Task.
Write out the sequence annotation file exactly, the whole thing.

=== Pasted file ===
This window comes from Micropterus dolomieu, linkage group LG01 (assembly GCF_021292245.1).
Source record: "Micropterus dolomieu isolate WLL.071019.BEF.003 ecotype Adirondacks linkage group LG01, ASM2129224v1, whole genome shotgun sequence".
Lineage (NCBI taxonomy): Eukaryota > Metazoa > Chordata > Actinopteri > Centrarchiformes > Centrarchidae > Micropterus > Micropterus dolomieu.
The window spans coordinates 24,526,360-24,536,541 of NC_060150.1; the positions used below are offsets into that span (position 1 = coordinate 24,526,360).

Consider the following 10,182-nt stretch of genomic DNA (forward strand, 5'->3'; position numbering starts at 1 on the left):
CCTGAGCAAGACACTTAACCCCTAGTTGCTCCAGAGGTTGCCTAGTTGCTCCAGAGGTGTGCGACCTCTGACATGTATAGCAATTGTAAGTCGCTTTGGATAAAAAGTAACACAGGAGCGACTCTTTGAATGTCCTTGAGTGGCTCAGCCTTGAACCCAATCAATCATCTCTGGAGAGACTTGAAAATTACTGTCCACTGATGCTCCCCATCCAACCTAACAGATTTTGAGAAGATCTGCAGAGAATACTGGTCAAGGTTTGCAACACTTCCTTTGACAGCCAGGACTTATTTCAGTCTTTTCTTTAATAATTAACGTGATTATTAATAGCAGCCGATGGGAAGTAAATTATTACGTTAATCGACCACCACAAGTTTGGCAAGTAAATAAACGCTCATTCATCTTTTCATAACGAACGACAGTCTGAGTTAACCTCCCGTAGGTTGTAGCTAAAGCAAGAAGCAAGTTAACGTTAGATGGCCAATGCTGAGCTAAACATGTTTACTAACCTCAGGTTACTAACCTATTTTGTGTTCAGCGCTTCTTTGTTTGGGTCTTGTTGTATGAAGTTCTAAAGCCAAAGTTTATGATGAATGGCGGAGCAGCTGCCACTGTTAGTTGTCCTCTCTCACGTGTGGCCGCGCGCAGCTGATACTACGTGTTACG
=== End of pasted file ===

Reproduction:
This window comes from Micropterus dolomieu, linkage group LG01 (assembly GCF_021292245.1).
Source record: "Micropterus dolomieu isolate WLL.071019.BEF.003 ecotype Adirondacks linkage group LG01, ASM2129224v1, whole genome shotgun sequence".
Lineage (NCBI taxonomy): Eukaryota > Metazoa > Chordata > Actinopteri > Centrarchiformes > Centrarchidae > Micropterus > Micropterus dolomieu.
The window spans coordinates 24,526,360-24,536,541 of NC_060150.1; the positions used below are offsets into that span (position 1 = coordinate 24,526,360).

Consider the following 10,182-nt stretch of genomic DNA (forward strand, 5'->3'; position numbering starts at 1 on the left):
CCTGAGCAAGACACTTAACCCCTAGTTGCTCCAGAGGTTGCCTAGTTGCTCCAGAGGTGTGCGACCTCTGACATGTATAGCAATTGTAAGTCGCTTTGGATAAAAAGTAACACAGGAGCGACTCTTTGAATGTCCTTGAGTGGCTCAGCCTTGAACCCAATCAATCATCTCTGGAGAGACTTGAAAATTACTGTCCACTGATGCTCCCCATCCAACCTAACAGATTTTGAGAAGATCTGCAGAGAATACTGGTCAAGGTTTGCAACACTTCCTTTGACAGCCAGGACTTATTTCAGTCTTTTCTTTAATAATTAACGTGATTATTAATAGCAGCCGATGGGAAGTAAATTATTACGTTAATCGACCACCACAAGTTTGGCAAGTAAATAAACGCTCATTCATCTTTTCATAACGAACGACAGTCTGAGTTAACCTCCCGTAGGTTGTAGCTAAAGCAAGAAGCAAGTTAACGTTAGATGGCCAATGCTGAGCTAAACATGTTTACTAACCTCAGGTTACTAACCTATTTTGTGTTCAGCGCTTCTTTGTTTGGGTCTTGTTGTATGAAGTTCTAAAGCCAAAGTTTATGATGAATGGCGGAGCAGCTGCCACTGTTAGTTGTCCTCTCTCACGTGTGGCCGCGCGCAGCTGATACTACGTGTTACG